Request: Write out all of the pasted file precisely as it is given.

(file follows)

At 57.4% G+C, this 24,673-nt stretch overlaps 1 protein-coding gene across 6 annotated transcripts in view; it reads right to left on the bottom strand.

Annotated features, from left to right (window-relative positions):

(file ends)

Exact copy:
At 57.4% G+C, this 24,673-nt stretch overlaps 1 protein-coding gene across 6 annotated transcripts in view; it reads right to left on the bottom strand.

Annotated features, from left to right (window-relative positions):